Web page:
Gradient with Automatic Mixed Precision

I am reading the material about Automatic Mixed Precision (Automatic Mixed Precision — PyTorch Tutorials 2.1.1+cu121 documentation)

Here is some example code from the link

batch_size = 100 # Try, for example, 128, 256, 513.
in_size = 4096
out_size = 4096
num_layers = 3
num_batches = 1
epochs = 3

device = 'cuda' if torch.cuda.is_available() else 'cpu'

def make_model(in_size, out_size, num_layers):
    layers = []
    for _ in range(num_layers - 1):
        layers.append(torch.nn.Linear(in_size, in_size))
    layers.append(torch.nn.Linear(in_size, out_size))
    return torch.nn.Sequential(*tuple(layers)).cuda()

# Creates data in default precision.
# The same data is used for both default and mixed precision trials below.
# You don't need to manually change inputs' ``dtype`` when enabling mixed precision.
data = [torch.randn(batch_size, in_size,dtype = torch.float16) for _ in range(num_batches)]
targets = [torch.randn(batch_size, out_size,dtype = torch.float16) for _ in range(num_batches)]
loss_fn = torch.nn.MSELoss().cuda()

net = make_model(in_size, out_size, num_layers)
opt = torch.optim.SGD(net.parameters(), lr=0.001)
for each in net.parameters():
    if each.grad is not None:
for epoch in range(1): # 0 epochs, this section is for illustration only
    for input, target in zip(data, targets):
        # Runs the forward pass under ``autocast``.
        with torch.autocast(device_type=device, dtype=torch.float16):
            output = net(input)
            # output is float16 because linear layers ``autocast`` to float16.

            loss = loss_fn(output, target)
            # loss is float32 because ``mse_loss`` layers ``autocast`` to float32.

        # Exits ``autocast`` before backward().
        # Backward passes under ``autocast`` are not recommended.
        # Backward ops run in the same ``dtype`` ``autocast`` chose for corresponding forward ops.
        for each in net.parameters():
            if each.grad is not None:

                print(f"now grad type is {each.grad.dtype}")

        opt.zero_grad() # set_to_none=True here can modestly improve performance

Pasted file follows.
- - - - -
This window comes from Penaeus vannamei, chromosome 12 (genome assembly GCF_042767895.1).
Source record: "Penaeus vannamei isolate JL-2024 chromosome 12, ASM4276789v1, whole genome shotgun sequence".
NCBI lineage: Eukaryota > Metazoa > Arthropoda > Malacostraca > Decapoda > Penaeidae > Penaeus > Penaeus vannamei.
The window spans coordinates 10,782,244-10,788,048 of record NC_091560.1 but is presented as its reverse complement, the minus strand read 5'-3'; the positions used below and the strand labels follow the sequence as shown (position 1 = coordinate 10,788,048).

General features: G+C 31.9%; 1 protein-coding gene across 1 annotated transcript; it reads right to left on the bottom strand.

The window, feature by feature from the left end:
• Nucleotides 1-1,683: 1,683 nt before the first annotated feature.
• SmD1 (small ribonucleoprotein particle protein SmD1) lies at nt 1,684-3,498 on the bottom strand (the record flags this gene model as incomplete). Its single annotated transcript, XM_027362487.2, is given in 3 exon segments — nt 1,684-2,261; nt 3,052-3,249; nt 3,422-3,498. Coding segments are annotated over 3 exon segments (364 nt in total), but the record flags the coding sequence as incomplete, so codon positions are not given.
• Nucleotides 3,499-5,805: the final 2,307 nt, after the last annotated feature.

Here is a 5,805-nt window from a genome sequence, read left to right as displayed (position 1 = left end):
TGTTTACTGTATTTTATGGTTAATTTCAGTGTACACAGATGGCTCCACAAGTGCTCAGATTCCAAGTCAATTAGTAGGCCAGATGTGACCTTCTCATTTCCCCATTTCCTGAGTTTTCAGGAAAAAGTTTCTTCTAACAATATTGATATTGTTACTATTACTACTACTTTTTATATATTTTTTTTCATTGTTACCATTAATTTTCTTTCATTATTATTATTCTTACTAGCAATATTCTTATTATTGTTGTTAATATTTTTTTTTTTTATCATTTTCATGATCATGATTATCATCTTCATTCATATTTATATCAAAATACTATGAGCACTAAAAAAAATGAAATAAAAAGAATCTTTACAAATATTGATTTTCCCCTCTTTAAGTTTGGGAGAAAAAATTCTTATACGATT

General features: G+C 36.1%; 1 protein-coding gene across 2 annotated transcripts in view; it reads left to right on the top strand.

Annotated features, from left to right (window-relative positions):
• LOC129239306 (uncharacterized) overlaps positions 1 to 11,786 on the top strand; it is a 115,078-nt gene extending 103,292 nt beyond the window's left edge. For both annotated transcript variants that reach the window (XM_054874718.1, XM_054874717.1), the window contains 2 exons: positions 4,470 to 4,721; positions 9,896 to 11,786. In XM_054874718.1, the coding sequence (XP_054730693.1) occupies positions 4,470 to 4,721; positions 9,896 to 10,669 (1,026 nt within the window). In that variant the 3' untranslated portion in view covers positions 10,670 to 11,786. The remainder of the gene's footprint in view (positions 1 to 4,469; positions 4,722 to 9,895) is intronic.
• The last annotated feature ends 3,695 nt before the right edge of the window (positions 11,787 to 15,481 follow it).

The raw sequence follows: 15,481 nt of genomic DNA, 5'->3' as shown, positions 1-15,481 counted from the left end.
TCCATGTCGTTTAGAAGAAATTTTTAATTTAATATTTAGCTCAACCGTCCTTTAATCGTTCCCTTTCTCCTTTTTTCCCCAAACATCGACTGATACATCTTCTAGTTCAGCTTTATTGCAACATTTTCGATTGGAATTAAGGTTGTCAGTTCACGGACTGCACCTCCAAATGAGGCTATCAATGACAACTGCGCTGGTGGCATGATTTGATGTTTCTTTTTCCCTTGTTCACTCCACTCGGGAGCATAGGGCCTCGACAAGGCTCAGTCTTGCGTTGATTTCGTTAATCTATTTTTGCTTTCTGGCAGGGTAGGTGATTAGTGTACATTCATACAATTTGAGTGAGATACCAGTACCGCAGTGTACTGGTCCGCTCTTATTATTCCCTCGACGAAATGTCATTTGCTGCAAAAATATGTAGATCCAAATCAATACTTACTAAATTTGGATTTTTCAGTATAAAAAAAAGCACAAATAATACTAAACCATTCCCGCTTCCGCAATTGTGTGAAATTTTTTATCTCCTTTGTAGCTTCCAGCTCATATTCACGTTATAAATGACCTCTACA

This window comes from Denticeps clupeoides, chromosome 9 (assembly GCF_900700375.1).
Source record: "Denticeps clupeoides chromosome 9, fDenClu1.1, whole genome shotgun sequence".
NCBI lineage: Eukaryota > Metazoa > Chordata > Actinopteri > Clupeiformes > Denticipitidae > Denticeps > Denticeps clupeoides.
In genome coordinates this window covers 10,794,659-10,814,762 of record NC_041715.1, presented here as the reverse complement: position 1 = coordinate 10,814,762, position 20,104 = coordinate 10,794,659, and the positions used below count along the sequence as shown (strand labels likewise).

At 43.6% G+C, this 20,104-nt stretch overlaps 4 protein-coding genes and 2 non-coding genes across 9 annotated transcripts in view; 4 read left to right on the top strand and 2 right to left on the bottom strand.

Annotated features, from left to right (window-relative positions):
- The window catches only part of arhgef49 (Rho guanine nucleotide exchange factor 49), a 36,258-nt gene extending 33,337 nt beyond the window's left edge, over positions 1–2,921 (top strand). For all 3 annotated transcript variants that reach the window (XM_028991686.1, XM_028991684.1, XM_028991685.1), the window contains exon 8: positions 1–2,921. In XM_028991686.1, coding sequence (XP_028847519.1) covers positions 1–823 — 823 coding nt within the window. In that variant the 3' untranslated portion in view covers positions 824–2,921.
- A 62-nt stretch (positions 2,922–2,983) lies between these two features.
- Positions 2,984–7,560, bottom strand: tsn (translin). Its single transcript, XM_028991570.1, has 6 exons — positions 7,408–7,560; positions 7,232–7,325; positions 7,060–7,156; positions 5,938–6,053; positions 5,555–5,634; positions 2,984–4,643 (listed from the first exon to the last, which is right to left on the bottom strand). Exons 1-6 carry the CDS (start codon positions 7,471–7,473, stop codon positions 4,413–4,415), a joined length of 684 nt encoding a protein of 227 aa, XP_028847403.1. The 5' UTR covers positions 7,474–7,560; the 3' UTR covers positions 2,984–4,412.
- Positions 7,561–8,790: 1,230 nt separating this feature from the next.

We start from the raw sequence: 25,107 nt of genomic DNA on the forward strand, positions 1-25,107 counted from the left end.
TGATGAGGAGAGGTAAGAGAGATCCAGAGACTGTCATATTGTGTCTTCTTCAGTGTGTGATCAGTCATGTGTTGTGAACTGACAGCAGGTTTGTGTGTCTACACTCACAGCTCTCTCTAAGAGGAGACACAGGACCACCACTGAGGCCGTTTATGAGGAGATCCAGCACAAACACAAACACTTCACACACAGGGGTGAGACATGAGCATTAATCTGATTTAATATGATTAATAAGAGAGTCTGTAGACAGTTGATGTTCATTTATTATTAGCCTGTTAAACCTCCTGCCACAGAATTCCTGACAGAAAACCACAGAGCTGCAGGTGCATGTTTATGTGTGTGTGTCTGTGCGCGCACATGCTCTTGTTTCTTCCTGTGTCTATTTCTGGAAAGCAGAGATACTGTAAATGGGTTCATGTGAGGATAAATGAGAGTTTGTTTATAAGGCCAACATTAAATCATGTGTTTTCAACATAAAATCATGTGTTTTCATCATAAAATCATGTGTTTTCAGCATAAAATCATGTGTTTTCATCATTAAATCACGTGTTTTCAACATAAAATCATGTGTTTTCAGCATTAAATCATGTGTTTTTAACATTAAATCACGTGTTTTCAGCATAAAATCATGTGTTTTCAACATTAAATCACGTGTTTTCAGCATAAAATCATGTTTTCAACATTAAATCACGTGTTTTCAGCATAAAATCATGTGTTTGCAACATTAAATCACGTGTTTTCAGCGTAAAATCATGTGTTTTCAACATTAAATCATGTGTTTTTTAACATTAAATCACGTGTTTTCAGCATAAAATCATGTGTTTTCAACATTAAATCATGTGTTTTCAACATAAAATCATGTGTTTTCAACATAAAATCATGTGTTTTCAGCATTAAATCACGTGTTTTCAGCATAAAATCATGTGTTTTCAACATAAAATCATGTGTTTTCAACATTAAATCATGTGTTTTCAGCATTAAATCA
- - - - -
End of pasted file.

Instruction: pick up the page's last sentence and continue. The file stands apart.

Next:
Result shows the gradients are float32

now grad type is torch.float32
now grad type is torch.float32
now grad type is torch.float32
now grad type is torch.float32
now grad type is torch.float32
now grad type is torch.float32

The comment says

#Backward ops run in the same dtype autocast chose for corresponding forward ops

which I think should be float16. But the final gradient is still stored in float32. So if all the backward ops runs in float16, why it cast the final grad to float32 here.

The gradient will be transformed to the parameter’s dtype. I.e. by default all parameters are initialized in float32 and thus their .grad attribute will have the same dtype.

Thanks for your reply!

So is there any other reason except to make the gradient dtype keep consistent with the parameter’s dtype.

If the grad is stored in fp16 and then cast to fp32 during optimizer step, and use the _single_tensor way to update the parameter, maybe we can save some GPU memory? I don’t know whether there are CUDA ops to make operation between fp16 and fp32 directly, anyway, the gradient need to multiple the learning rate, which could be make the value to 0 if the abs(grad * learning_rate) is smaller than 2**-24 in fp16, so I agree the grad need to be cast to fp32 before they are finally applied to update the parameter weight. But if we update parameter weight with several iteration, stored grad in fp16 can save some gpu memroy.

Suppose we need 30 GB to store all fp32 grad, with fp16 it should be 15GB, suppose each time we update 1/5 of all parameter, which takes 6GB fp32 grad, so the peak memory allocated for grad should be 15 GB + 6 GB = 21 GB during 5 iterations to update all parameters.

By the way, when use optimizer like adam, adamw with AMP. Do we stills need to store the average first momentum in fp32? Since all gradient is computed with fp16 ops, even finally they are cast and stored in fp32 , this will not influence the current value. And the first momentum is related to the average gradient, Is there any other reason to use a fp32 or just to keep consistent with the fp32 gradient here?